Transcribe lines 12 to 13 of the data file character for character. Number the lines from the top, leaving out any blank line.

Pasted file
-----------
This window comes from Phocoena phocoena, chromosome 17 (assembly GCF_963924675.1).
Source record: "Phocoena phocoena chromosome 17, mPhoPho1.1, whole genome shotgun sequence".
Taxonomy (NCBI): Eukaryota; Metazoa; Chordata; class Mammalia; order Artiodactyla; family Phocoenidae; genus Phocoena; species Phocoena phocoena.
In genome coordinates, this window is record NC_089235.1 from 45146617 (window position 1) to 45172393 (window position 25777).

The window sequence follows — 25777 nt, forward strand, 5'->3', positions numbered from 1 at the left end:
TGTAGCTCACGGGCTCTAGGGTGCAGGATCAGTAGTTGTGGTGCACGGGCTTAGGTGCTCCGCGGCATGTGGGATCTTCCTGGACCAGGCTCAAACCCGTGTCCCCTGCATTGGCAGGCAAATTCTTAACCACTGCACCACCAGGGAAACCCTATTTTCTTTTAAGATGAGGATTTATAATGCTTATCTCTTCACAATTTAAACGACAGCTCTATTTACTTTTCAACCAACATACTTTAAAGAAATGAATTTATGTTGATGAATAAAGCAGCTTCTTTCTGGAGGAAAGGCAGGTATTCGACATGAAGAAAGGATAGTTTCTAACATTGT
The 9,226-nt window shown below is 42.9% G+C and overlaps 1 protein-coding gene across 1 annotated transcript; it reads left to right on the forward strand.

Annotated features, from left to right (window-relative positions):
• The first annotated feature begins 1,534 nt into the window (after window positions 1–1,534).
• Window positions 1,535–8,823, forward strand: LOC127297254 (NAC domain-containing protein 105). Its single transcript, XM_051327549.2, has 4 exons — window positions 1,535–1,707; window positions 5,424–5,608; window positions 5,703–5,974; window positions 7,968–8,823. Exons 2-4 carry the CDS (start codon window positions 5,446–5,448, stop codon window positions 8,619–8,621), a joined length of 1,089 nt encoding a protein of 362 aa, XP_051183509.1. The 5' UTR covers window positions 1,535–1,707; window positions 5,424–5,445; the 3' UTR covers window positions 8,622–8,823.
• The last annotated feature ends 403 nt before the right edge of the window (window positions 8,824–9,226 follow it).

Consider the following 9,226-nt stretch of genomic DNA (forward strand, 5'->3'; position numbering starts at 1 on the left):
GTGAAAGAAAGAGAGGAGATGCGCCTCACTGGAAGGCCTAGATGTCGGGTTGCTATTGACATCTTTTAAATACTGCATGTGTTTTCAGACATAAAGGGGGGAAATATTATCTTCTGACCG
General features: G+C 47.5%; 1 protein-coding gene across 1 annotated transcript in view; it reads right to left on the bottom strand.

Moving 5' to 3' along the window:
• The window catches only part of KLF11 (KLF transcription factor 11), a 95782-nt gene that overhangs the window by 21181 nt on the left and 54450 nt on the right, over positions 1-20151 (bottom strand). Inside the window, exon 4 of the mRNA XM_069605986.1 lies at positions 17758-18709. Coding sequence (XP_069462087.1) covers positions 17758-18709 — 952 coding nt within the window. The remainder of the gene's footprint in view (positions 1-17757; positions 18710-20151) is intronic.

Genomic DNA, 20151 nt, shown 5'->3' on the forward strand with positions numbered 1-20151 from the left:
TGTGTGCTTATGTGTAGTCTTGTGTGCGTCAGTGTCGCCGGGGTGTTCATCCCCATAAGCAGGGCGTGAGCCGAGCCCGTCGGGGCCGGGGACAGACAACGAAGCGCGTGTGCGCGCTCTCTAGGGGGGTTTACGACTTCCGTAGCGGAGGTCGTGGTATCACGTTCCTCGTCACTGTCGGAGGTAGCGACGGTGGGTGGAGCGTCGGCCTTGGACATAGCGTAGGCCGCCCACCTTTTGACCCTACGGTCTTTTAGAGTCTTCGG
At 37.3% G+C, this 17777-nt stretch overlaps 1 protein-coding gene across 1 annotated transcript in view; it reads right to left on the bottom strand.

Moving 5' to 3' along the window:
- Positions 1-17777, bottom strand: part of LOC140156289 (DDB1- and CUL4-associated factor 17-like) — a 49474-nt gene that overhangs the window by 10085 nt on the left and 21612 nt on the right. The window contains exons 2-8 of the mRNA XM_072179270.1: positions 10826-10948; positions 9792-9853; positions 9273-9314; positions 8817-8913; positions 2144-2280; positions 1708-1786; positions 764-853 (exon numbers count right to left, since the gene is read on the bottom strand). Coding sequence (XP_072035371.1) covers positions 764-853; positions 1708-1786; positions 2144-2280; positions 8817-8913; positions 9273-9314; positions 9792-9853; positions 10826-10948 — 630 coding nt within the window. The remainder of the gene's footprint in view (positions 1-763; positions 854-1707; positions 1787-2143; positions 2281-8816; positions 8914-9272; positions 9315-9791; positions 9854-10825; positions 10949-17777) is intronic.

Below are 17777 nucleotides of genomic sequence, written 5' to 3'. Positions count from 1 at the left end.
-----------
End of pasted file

Consider the following 9,226-nt stretch of genomic DNA (forward strand, 5'->3'; position numbering starts at 1 on the left):
GTGAAAGAAAGAGAGGAGATGCGCCTCACTGGAAGGCCTAGATGTCGGGTTGCTATTGACATCTTTTAAATACTGCATGTGTTTTCAGACATAAAGGGGGGAAATATTATCTTCTGACCG